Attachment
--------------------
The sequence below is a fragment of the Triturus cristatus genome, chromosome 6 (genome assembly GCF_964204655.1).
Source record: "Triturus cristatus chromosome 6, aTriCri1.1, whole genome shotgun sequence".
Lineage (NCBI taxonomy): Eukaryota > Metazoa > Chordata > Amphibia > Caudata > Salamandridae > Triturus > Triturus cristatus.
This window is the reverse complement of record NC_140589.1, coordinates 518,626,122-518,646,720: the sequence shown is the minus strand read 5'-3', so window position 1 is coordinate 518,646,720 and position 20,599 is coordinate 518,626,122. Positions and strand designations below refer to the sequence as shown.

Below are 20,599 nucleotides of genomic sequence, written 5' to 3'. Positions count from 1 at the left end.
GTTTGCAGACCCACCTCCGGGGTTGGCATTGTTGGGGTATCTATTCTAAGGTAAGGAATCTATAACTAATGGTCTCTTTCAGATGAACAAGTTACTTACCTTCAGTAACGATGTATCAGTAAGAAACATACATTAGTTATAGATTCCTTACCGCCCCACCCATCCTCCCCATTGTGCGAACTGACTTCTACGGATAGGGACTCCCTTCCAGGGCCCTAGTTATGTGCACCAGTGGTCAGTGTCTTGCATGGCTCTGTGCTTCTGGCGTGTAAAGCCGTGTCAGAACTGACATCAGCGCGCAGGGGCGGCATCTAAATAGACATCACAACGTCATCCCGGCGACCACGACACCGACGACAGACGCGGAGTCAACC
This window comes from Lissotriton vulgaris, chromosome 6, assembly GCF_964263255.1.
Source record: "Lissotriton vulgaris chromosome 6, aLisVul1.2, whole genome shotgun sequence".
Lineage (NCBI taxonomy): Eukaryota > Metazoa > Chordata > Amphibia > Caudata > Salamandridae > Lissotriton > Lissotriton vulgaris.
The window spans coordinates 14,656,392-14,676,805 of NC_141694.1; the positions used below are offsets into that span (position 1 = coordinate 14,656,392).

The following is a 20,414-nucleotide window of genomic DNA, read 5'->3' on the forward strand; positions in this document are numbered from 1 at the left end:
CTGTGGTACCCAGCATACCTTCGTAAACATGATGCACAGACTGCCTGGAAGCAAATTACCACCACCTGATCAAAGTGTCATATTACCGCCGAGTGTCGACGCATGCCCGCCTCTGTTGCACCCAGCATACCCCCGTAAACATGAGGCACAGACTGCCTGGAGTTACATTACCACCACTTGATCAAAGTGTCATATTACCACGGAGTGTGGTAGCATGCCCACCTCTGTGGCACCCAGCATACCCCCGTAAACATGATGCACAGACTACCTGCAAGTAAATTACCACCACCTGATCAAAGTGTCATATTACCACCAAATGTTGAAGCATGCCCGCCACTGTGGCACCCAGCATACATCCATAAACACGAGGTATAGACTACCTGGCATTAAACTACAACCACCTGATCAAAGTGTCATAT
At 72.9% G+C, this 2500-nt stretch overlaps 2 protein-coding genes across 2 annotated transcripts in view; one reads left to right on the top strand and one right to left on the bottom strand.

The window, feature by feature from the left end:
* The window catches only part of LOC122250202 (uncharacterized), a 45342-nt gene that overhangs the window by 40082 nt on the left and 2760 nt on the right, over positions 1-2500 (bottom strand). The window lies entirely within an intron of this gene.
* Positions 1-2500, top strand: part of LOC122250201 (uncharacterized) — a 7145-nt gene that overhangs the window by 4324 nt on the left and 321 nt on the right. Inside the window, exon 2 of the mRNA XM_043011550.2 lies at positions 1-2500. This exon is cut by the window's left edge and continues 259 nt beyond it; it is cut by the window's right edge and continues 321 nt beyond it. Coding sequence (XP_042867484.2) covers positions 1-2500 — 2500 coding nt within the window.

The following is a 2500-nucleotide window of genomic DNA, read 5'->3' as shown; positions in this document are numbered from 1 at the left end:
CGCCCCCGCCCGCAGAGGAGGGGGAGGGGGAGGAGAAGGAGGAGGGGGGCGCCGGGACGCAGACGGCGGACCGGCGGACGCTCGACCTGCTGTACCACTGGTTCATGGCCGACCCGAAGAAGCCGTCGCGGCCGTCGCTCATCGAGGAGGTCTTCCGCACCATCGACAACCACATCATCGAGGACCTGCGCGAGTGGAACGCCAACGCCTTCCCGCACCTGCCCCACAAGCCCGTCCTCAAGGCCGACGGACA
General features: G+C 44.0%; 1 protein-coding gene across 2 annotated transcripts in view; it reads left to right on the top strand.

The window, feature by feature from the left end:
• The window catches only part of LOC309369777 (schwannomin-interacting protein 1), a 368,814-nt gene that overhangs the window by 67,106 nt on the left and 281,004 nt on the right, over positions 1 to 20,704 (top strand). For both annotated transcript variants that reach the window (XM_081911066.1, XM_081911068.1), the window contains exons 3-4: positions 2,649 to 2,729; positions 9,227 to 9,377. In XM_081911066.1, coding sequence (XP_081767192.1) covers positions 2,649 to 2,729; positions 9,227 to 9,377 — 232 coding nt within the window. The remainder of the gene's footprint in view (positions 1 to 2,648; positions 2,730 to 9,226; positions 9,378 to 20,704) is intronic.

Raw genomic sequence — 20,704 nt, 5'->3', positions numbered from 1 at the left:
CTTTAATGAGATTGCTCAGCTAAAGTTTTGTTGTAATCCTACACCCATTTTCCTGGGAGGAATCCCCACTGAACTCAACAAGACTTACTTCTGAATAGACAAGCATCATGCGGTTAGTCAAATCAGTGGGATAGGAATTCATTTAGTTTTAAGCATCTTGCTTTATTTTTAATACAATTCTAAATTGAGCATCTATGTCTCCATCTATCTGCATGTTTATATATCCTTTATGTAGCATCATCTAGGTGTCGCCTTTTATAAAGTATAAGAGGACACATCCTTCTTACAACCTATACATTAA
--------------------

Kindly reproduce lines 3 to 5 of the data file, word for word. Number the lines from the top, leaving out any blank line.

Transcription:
Lineage (NCBI taxonomy): Eukaryota > Metazoa > Chordata > Amphibia > Caudata > Salamandridae > Triturus > Triturus cristatus.
This window is the reverse complement of record NC_140589.1, coordinates 518,626,122-518,646,720: the sequence shown is the minus strand read 5'-3', so window position 1 is coordinate 518,646,720 and position 20,599 is coordinate 518,626,122. Positions and strand designations below refer to the sequence as shown.

Below are 20,599 nucleotides of genomic sequence, written 5' to 3'. Positions count from 1 at the left end.